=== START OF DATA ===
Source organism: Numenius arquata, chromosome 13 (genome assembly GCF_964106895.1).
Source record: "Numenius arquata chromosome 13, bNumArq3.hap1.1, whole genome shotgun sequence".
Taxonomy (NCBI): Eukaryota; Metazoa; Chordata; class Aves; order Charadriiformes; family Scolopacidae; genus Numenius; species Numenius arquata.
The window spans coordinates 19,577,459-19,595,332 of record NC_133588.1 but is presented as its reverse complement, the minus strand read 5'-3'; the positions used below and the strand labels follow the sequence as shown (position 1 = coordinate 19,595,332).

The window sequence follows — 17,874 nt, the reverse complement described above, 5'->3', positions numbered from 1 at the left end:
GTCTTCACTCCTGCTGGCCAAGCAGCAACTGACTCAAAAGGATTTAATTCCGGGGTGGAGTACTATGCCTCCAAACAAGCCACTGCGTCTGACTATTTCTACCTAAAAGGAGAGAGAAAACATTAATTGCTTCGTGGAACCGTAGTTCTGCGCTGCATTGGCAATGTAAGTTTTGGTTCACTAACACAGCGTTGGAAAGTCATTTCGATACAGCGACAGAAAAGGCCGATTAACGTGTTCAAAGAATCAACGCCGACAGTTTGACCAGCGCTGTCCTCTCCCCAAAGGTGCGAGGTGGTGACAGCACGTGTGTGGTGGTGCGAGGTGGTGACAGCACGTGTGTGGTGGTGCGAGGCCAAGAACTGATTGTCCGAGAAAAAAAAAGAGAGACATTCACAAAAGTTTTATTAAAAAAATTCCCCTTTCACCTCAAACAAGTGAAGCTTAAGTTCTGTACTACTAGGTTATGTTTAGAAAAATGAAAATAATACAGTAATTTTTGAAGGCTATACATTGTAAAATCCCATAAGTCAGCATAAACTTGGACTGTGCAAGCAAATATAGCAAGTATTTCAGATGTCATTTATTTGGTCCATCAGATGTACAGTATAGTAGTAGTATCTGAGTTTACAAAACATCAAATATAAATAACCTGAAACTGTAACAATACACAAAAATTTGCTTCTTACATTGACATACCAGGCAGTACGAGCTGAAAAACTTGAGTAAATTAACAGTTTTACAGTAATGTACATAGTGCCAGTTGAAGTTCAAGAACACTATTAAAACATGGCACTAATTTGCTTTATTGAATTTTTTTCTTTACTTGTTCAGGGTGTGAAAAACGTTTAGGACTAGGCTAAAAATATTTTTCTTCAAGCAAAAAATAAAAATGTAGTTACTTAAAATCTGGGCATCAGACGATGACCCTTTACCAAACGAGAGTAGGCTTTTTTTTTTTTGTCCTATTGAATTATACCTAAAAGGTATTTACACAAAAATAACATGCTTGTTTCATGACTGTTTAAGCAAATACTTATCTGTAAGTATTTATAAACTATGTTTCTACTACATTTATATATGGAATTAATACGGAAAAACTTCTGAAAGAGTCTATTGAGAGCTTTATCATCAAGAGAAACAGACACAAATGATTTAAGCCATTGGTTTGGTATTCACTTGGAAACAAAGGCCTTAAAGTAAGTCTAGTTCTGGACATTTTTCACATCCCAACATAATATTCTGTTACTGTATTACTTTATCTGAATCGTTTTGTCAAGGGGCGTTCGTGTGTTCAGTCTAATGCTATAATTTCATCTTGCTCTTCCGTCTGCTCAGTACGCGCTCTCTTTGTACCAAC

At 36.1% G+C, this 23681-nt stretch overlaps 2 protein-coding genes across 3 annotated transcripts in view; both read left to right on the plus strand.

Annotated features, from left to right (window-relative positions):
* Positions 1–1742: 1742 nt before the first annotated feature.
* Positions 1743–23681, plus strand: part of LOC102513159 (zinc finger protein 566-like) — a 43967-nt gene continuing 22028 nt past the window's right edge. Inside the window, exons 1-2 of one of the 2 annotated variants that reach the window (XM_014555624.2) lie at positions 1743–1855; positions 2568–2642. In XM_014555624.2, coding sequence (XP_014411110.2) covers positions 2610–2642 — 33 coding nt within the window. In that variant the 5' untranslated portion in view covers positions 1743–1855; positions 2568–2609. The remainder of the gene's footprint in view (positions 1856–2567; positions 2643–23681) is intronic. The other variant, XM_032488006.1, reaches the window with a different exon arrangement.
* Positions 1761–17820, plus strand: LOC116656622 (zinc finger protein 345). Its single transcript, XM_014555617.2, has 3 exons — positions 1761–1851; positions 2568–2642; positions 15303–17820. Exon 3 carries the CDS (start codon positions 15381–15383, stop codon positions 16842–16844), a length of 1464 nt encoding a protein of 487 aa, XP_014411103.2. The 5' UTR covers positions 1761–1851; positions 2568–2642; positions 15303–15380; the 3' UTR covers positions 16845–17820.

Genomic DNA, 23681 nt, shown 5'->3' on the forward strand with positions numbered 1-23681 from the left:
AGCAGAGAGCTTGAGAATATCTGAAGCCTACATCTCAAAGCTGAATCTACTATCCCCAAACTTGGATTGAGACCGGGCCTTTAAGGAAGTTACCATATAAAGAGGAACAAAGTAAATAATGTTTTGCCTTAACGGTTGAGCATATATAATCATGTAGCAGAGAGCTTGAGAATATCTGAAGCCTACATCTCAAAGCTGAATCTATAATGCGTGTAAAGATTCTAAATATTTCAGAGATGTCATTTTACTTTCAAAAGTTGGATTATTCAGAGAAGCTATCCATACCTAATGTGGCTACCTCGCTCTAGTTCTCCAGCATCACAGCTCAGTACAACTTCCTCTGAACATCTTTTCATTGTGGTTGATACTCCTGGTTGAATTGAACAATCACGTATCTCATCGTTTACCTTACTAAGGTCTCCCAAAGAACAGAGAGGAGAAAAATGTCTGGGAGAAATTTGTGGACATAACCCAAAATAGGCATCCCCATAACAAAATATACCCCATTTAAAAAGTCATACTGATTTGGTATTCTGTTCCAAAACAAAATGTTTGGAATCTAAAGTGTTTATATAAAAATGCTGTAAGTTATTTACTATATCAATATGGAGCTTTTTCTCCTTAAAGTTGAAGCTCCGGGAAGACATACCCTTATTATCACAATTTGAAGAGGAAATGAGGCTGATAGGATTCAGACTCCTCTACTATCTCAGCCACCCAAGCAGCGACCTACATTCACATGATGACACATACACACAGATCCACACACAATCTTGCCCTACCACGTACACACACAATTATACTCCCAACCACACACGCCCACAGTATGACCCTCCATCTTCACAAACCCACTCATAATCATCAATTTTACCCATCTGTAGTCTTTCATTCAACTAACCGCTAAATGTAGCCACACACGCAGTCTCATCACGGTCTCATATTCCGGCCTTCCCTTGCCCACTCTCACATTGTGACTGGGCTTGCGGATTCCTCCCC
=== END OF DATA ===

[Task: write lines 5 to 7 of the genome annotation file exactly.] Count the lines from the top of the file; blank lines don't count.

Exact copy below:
The window sequence follows — 17,874 nt, the reverse complement described above, 5'->3', positions numbered from 1 at the left end:
GTCTTCACTCCTGCTGGCCAAGCAGCAACTGACTCAAAAGGATTTAATTCCGGGGTGGAGTACTATGCCTCCAAACAAGCCACTGCGTCTGACTATTTCTACCTAAAAGGAGAGAGAAAACATTAATTGCTTCGTGGAACCGTAGTTCTGCGCTGCATTGGCAATGTAAGTTTTGGTTCACTAACACAGCGTTGGAAAGTCATTTCGATACAGCGACAGAAAAGGCCGATTAACGTGTTCAAAGAATCAACGCCGACAGTTTGACCAGCGCTGTCCTCTCCCCAAAGGTGCGAGGTGGTGACAGCACGTGTGTGGTGGTGCGAGGTGGTGACAGCACGTGTGTGGTGGTGCGAGGCCAAGAACTGATTGTCCGAGAAAAAAAAAGAGAGACATTCACAAAAGTTTTATTAAAAAAATTCCCCTTTCACCTCAAACAAGTGAAGCTTAAGTTCTGTACTACTAGGTTATGTTTAGAAAAATGAAAATAATACAGTAATTTTTGAAGGCTATACATTGTAAAATCCCATAAGTCAGCATAAACTTGGACTGTGCAAGCAAATATAGCAAGTATTTCAGATGTCATTTATTTGGTCCATCAGATGTACAGTATAGTAGTAGTATCTGAGTTTACAAAACATCAAATATAAATAACCTGAAACTGTAACAATACACAAAAATTTGCTTCTTACATTGACATACCAGGCAGTACGAGCTGAAAAACTTGAGTAAATTAACAGTTTTACAGTAATGTACATAGTGCCAGTTGAAGTTCAAGAACACTATTAAAACATGGCACTAATTTGCTTTATTGAATTTTTTTCTTTACTTGTTCAGGGTGTGAAAAACGTTTAGGACTAGGCTAAAAATATTTTTCTTCAAGCAAAAAATAAAAATGTAGTTACTTAAAATCTGGGCATCAGACGATGACCCTTTACCAAACGAGAGTAGGCTTTTTTTTTTTTGTCCTATTGAATTATACCTAAAAGGTATTTACACAAAAATAACATGCTTGTTTCATGACTGTTTAAGCAAATACTTATCTGTAAGTATTTATAAACTATGTTTCTACTACATTTATATATGGAATTAATACGGAAAAACTTCTGAAAGAGTCTATTGAGAGCTTTATCATCAAGAGAAACAGACACAAATGATTTAAGCCATTGGTTTGGTATTCACTTGGAAACAAAGGCCTTAAAGTAAGTCTAGTTCTGGACATTTTTCACATCCCAACATAATATTCTGTTACTGTATTACTTTATCTGAATCGTTTTGTCAAGGGGCGTTCGTGTGTTCAGTCTAATGCTATAATTTCATCTTGCTCTTCCGTCTGCTCAGTACGCGCTCTCTTTGTACCAAC

At 36.1% G+C, this 23681-nt stretch overlaps 2 protein-coding genes across 3 annotated transcripts in view; both read left to right on the plus strand.